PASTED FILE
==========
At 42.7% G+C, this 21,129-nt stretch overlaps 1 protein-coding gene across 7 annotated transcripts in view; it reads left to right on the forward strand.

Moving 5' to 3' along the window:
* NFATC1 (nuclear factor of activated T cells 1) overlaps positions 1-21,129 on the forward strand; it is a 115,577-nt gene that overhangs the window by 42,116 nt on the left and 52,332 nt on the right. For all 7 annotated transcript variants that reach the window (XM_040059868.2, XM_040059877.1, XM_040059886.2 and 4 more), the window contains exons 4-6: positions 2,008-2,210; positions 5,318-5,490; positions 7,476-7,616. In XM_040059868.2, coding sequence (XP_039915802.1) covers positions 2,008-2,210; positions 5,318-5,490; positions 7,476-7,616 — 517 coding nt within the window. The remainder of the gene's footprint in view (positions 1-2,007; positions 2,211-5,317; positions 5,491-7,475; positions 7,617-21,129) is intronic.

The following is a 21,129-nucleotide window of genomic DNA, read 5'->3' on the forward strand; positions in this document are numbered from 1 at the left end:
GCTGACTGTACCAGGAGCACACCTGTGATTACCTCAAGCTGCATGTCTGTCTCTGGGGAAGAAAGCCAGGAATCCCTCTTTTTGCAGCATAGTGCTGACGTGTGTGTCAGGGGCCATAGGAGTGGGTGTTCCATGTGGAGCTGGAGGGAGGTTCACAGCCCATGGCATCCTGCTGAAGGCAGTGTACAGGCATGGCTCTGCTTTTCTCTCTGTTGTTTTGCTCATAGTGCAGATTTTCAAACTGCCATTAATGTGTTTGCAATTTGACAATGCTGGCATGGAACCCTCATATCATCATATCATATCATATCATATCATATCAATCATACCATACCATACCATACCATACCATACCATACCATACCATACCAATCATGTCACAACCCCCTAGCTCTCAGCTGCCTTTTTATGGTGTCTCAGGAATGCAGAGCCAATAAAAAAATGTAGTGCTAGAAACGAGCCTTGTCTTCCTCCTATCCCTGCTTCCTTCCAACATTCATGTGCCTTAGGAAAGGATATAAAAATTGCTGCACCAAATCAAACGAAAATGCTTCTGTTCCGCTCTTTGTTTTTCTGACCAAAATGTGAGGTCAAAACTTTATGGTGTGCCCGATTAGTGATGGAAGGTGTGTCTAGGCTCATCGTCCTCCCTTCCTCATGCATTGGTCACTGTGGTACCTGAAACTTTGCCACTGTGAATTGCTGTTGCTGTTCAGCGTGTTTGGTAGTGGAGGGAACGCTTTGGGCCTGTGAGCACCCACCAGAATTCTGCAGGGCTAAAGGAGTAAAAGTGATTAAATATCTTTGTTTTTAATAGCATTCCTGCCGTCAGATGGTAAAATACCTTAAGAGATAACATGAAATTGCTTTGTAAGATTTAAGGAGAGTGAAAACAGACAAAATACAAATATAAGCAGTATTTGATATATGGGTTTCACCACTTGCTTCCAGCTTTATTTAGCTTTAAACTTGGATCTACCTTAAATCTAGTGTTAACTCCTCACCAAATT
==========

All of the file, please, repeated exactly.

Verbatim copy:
At 42.7% G+C, this 21,129-nt stretch overlaps 1 protein-coding gene across 7 annotated transcripts in view; it reads left to right on the forward strand.

Moving 5' to 3' along the window:
* NFATC1 (nuclear factor of activated T cells 1) overlaps positions 1-21,129 on the forward strand; it is a 115,577-nt gene that overhangs the window by 42,116 nt on the left and 52,332 nt on the right. For all 7 annotated transcript variants that reach the window (XM_040059868.2, XM_040059877.1, XM_040059886.2 and 4 more), the window contains exons 4-6: positions 2,008-2,210; positions 5,318-5,490; positions 7,476-7,616. In XM_040059868.2, coding sequence (XP_039915802.1) covers positions 2,008-2,210; positions 5,318-5,490; positions 7,476-7,616 — 517 coding nt within the window. The remainder of the gene's footprint in view (positions 1-2,007; positions 2,211-5,317; positions 5,491-7,475; positions 7,617-21,129) is intronic.

The following is a 21,129-nucleotide window of genomic DNA, read 5'->3' on the forward strand; positions in this document are numbered from 1 at the left end:
GCTGACTGTACCAGGAGCACACCTGTGATTACCTCAAGCTGCATGTCTGTCTCTGGGGAAGAAAGCCAGGAATCCCTCTTTTTGCAGCATAGTGCTGACGTGTGTGTCAGGGGCCATAGGAGTGGGTGTTCCATGTGGAGCTGGAGGGAGGTTCACAGCCCATGGCATCCTGCTGAAGGCAGTGTACAGGCATGGCTCTGCTTTTCTCTCTGTTGTTTTGCTCATAGTGCAGATTTTCAAACTGCCATTAATGTGTTTGCAATTTGACAATGCTGGCATGGAACCCTCATATCATCATATCATATCATATCATATCATATCAATCATACCATACCATACCATACCATACCATACCATACCATACCATACCAATCATGTCACAACCCCCTAGCTCTCAGCTGCCTTTTTATGGTGTCTCAGGAATGCAGAGCCAATAAAAAAATGTAGTGCTAGAAACGAGCCTTGTCTTCCTCCTATCCCTGCTTCCTTCCAACATTCATGTGCCTTAGGAAAGGATATAAAAATTGCTGCACCAAATCAAACGAAAATGCTTCTGTTCCGCTCTTTGTTTTTCTGACCAAAATGTGAGGTCAAAACTTTATGGTGTGCCCGATTAGTGATGGAAGGTGTGTCTAGGCTCATCGTCCTCCCTTCCTCATGCATTGGTCACTGTGGTACCTGAAACTTTGCCACTGTGAATTGCTGTTGCTGTTCAGCGTGTTTGGTAGTGGAGGGAACGCTTTGGGCCTGTGAGCACCCACCAGAATTCTGCAGGGCTAAAGGAGTAAAAGTGATTAAATATCTTTGTTTTTAATAGCATTCCTGCCGTCAGATGGTAAAATACCTTAAGAGATAACATGAAATTGCTTTGTAAGATTTAAGGAGAGTGAAAACAGACAAAATACAAATATAAGCAGTATTTGATATATGGGTTTCACCACTTGCTTCCAGCTTTATTTAGCTTTAAACTTGGATCTACCTTAAATCTAGTGTTAACTCCTCACCAAATT